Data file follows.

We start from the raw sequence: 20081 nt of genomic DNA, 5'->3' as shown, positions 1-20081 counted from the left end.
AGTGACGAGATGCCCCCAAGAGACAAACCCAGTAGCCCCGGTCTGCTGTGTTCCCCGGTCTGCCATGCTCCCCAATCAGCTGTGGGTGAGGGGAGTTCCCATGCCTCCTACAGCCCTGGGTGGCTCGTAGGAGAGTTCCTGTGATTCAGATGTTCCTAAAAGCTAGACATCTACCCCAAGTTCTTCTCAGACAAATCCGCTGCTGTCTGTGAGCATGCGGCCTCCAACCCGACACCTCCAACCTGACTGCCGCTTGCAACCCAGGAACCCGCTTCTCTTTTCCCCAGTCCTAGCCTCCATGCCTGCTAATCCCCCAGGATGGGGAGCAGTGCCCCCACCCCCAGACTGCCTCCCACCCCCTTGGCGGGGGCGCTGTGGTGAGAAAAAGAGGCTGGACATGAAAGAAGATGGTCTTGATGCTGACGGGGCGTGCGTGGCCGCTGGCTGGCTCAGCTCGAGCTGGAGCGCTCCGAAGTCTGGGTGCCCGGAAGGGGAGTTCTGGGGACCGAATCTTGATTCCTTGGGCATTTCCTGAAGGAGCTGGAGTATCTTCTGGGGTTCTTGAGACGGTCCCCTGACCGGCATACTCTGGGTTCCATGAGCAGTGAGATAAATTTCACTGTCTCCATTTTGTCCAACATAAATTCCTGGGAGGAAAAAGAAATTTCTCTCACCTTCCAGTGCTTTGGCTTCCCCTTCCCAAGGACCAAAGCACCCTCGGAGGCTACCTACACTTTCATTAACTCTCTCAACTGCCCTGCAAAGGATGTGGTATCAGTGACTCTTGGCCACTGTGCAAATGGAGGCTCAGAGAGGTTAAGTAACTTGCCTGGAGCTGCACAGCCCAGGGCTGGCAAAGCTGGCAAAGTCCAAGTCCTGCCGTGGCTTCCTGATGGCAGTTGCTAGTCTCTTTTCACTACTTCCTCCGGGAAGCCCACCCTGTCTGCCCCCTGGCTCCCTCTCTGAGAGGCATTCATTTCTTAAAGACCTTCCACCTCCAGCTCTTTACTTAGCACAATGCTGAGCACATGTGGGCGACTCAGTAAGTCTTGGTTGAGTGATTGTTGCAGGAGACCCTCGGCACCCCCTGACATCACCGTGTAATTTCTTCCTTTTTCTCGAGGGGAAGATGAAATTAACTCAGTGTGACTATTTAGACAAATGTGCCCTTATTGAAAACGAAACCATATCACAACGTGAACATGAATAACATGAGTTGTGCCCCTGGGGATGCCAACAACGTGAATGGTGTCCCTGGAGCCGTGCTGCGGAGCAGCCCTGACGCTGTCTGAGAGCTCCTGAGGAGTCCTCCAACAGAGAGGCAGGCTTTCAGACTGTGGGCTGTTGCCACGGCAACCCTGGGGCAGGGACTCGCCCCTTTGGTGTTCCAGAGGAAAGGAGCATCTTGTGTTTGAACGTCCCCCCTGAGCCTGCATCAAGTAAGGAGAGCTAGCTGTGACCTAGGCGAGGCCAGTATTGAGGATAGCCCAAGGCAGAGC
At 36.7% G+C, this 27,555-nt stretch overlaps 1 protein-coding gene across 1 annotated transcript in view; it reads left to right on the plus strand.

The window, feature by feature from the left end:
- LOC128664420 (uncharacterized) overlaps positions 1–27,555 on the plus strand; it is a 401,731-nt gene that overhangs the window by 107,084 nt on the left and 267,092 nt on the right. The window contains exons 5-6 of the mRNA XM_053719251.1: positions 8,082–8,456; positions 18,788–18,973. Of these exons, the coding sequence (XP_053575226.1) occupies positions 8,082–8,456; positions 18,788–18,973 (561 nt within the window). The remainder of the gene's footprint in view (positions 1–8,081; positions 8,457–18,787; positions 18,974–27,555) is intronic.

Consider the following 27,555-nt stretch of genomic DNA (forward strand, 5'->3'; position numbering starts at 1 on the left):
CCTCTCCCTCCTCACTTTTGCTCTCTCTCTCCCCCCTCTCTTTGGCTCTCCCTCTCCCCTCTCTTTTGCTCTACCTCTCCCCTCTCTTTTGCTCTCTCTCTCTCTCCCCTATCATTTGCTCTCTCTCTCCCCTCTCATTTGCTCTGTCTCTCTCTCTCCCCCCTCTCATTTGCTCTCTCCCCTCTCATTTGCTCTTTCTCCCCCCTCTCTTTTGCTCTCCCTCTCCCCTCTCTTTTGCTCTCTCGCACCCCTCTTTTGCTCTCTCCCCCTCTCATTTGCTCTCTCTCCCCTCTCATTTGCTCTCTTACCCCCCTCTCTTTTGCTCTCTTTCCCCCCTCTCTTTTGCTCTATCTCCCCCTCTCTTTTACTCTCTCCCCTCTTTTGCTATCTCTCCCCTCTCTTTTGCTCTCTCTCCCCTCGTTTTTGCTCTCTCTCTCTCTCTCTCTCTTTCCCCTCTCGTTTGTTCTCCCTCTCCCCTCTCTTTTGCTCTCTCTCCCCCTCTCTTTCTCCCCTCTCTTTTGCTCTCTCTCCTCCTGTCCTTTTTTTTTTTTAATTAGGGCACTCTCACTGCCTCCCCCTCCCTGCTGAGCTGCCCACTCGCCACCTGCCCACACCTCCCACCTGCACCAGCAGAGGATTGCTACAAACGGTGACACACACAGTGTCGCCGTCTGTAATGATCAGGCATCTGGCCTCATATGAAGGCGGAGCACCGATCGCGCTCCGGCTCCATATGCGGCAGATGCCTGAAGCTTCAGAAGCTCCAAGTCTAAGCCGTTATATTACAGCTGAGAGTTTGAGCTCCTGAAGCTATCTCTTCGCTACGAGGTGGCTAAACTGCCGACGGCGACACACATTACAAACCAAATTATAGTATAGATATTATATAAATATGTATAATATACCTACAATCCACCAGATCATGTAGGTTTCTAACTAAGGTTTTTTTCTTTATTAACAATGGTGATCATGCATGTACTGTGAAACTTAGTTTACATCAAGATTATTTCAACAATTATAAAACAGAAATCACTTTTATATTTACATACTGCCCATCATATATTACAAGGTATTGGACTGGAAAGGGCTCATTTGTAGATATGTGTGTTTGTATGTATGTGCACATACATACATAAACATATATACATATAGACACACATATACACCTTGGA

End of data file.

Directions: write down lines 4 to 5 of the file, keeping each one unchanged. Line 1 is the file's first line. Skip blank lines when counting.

The window, feature by feature from the left end:
- LOC128664420 (uncharacterized) overlaps positions 1–27,555 on the plus strand; it is a 401,731-nt gene that overhangs the window by 107,084 nt on the left and 267,092 nt on the right. The window contains exons 5-6 of the mRNA XM_053719251.1: positions 8,082–8,456; positions 18,788–18,973. Of these exons, the coding sequence (XP_053575226.1) occupies positions 8,082–8,456; positions 18,788–18,973 (561 nt within the window). The remainder of the gene's footprint in view (positions 1–8,081; positions 8,457–18,787; positions 18,974–27,555) is intronic.